Winter Care of Water Lilies

Shimmering waterlily leaf frozen in dark pond
Rosmarie Wirz / Getty Images

There are two main types of water lilies: hardy and tropical. While the former is naturally more capable of surviving colder temperatures, wintering lilies of both types requires some TLC. Because these plants can have trouble making it through the winter, many gardeners choose to grow their lilies as annual plants, composting them at the end of the season.

If you have enough space and the wherewithal, it is possible to overwinter both hardy and tropical water lilies—but expect to see varying degrees of success since it is a finicky process with multiple factors that may go wrong. Outdoors, the weather can surprise you by becoming colder than expected or with wide temperature swings. You can control conditions better indoors, but sometimes the plants simply aren’t able to adjust.

However, there are a few ways to overwinter your plants that can help them survive until they flourish once again in the spring. Here, learn the suggested care methods for water lilies in winter.

Winter Care of Tropical Water Lilies

Tropical water lilies are the most difficult to overwinter. Although tropical water lilies do go dormant in the winter, they are only hardy to about USDA Hardiness Zone 9. They will freeze and die if left in a cold pond over winter. It’s very common to grow tropical water lilies as annuals. If you want to try overwintering your tropical water lilies, here are some methods to help you succeed:

  • Bring the pot indoors: Store your tropical water lily in a greenhouse, a heated aquarium, or in a heated room under grow lights. Lift the pots in late September or early October (you can also move your water lilies to smaller pots for the winter if needed). Lift the plant to trim back some of its leaves and roots. Replant in a one-gallon container. Place the pot in a small tub of water, keeping the temperature at about 68 degrees Fahrenheit. The idea is to keep your water lily alive, but not actively growing—so don’t fertilize the plant or worry about providing it extra space.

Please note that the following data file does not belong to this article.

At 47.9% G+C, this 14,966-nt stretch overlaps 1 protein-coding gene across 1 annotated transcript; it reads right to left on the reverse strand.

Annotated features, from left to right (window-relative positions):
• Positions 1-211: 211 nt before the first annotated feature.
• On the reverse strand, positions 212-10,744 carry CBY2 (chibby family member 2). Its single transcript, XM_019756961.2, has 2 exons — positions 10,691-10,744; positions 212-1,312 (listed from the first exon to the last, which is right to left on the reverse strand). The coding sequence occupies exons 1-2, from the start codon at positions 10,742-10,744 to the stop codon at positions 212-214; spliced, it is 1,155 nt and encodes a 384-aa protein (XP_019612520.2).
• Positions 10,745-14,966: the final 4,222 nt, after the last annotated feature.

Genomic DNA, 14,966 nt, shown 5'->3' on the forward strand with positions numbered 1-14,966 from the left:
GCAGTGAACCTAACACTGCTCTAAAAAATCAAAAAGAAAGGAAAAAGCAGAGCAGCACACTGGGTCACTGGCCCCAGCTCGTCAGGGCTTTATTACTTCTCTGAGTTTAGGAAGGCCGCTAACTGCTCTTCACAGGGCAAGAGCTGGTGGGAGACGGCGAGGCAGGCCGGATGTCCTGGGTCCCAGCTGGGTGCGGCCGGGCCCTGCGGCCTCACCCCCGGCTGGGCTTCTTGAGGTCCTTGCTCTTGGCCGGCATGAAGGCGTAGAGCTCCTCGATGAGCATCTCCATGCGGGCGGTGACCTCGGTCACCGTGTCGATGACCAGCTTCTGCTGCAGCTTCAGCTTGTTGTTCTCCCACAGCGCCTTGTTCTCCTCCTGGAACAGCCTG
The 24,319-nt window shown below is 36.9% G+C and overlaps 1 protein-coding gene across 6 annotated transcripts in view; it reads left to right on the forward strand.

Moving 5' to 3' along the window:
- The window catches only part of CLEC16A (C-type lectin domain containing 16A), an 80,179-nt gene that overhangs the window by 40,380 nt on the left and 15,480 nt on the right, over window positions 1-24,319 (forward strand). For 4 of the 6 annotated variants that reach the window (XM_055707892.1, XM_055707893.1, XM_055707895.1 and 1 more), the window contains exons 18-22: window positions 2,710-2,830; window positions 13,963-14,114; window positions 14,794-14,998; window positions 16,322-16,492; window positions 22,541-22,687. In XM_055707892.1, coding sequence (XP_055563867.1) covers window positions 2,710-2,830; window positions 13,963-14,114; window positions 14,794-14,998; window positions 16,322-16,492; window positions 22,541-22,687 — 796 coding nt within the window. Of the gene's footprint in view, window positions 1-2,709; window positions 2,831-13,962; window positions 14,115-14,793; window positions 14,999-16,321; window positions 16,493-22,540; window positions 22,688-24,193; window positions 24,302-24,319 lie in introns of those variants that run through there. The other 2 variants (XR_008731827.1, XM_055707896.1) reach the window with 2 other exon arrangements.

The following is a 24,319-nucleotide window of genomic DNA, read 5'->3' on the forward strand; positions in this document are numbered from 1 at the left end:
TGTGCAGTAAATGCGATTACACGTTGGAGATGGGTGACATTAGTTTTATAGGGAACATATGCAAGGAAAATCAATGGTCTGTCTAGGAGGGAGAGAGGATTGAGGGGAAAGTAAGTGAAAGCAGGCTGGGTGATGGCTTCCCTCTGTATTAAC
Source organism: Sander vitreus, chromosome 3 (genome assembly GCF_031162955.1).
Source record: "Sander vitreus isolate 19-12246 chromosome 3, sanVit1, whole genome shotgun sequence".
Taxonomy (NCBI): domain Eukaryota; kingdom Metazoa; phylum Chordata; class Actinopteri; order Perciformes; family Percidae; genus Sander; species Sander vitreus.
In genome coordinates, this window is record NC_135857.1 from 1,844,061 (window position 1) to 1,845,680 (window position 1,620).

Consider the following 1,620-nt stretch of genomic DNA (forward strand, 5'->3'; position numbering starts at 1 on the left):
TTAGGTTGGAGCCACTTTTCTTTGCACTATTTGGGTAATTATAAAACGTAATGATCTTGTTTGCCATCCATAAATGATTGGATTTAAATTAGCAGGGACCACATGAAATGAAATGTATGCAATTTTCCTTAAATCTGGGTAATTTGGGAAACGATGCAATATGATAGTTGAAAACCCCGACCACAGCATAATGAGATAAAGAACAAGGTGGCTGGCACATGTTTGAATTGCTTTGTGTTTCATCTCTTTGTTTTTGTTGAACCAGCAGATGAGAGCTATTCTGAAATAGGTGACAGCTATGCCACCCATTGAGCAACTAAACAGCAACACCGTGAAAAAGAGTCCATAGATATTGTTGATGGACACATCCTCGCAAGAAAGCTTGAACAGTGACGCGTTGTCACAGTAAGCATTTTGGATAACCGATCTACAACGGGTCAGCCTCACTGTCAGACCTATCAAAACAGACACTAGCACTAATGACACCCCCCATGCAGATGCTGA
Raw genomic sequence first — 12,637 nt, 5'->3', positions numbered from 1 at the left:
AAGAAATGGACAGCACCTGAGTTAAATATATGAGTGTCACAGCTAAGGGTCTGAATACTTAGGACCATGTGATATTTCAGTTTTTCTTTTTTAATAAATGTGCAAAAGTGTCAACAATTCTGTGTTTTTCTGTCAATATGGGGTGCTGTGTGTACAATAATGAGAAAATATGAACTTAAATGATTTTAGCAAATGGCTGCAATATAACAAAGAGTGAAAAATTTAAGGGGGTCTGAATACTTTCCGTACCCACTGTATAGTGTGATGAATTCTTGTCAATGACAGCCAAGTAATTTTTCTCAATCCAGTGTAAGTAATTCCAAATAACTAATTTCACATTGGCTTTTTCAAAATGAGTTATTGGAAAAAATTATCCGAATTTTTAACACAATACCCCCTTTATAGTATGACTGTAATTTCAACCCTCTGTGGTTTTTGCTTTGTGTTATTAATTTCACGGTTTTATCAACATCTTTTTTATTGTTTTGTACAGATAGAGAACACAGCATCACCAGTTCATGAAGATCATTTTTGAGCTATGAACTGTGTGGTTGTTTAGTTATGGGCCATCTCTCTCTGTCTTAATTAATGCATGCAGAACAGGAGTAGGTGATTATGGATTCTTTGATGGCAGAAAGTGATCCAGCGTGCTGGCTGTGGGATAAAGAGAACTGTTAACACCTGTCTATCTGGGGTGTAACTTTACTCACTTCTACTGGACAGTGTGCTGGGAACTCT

• Remove your lily from its pot: You can also store the plant outside of the pot if it's kept damp. Lift the entire plant, cut off most of the top, and store the rhizome in a plastic bag with some damp peat moss or sand. Keep the bag somewhere dark with temperatures between 50 to 60 degrees Fahrenheit. Check back periodically to make sure it’s not getting dry, soft, or moldy.
  • Save tubers for spring: If your plant has tiny tubers growing at the base, you can remove these offsets and store them in water or damp peat moss (also between 50 to 60 degrees Fahrenheit). They should start to sprout in the spring and can then be potted up.

Wait until your pond's water warms in the spring before transporting your water lily back outdoors. The water temperature should be around 70 degrees Fahrenheit for tropical water lilies. If it’s too cool, the plant will revert back to dormancy or could even be killed off by frost.

Winter Care of Hardy Water Lilies

Hardy water lilies are truly hardy to about USDA Zone 4, but potted water lilies will still need some protection. You don’t want to leave them in your water garden if it freezes solid, or even if it tends to freeze and thaw repeatedly. Here are some ways to keep your hardy water lily alive through the winter:

  • Move the water lily: Hardy water lilies go dormant for the winter. The foliage will die back or become sparse. When this happens, move the water lily—pot and all—to the deepest part of your pond where the water doesn’t freeze solid. Hardy water lilies actually enjoy a cold, dormant period; leave it there for the winter, then fish it back up when the water warms in the spring. It should resume growing around April. If you don’t have a deep enough pond to keep the plant below the freezing level, it's best to use another method for wintering lilies.
  • Bury the plant with mulch: Take the water lily out of the pot and bury it completely in the ground. Mark the spot, cover it with mulch for the winter, then dig and repot the plant in the spring. (We’ve never tried this, and suspect it depends on the type of winter you have. A good snow cover should keep it fine, but a dry, cold winter might kill the plant.)
  • Insulate the pond: If your lily is in a small pond, you can insulate the whole pond by covering it with boards and adding a layer of straw, old blankets, or rugs. Be sure to remove the coverings as early in the spring as possible to avoid heating the water, which can cause premature sprouting. While this method requires more hands-on work for your water lilies in winter, it also helps in the spring by saving time scooping leaves and debris from your pond.
  • Store it inside: Transport your water lily indoors for the winter and store it in a cool basement or heated garage, keeping the temperature at about 50 degrees Fahrenheit. Bring in the whole pot and place it in a plastic bag or box. Check it periodically to make sure the soil remains moist. Another option is to remove the plant from the pot, then store the tuber in moist peat moss or leaves. (Don’t expect your potted water lily to make a good houseplant. It still needs to go somewhat dormant, and it won’t be particularly attractive indoors.)

Wintering water lilies requires some experience to have success from season to season. Since these plants can be expensive, many gardeners find the process worth trying. Remember to check on your water lilies at least every few weeks in winter. Similar to any other bulbs stored indoors, it doesn’t take long for lilies to dry out or rot if conditions aren’t ideal. Most importantly, remember to pot them up and bring them back outdoors gradually in the spring to enjoy these hard-earned blooms once again.